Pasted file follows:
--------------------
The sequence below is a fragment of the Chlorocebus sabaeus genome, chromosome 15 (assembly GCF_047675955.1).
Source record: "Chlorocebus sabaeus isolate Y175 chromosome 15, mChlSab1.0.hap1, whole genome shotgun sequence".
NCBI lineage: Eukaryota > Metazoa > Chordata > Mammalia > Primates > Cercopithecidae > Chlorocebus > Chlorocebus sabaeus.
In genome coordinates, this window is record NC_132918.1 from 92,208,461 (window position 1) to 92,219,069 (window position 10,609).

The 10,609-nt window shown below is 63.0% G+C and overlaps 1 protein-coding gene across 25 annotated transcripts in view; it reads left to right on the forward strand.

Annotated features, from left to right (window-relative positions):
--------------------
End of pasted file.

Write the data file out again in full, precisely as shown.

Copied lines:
The sequence below is a fragment of the Chlorocebus sabaeus genome, chromosome 15 (assembly GCF_047675955.1).
Source record: "Chlorocebus sabaeus isolate Y175 chromosome 15, mChlSab1.0.hap1, whole genome shotgun sequence".
NCBI lineage: Eukaryota > Metazoa > Chordata > Mammalia > Primates > Cercopithecidae > Chlorocebus > Chlorocebus sabaeus.
In genome coordinates, this window is record NC_132918.1 from 92,208,461 (window position 1) to 92,219,069 (window position 10,609).

The 10,609-nt window shown below is 63.0% G+C and overlaps 1 protein-coding gene across 25 annotated transcripts in view; it reads left to right on the forward strand.

Annotated features, from left to right (window-relative positions):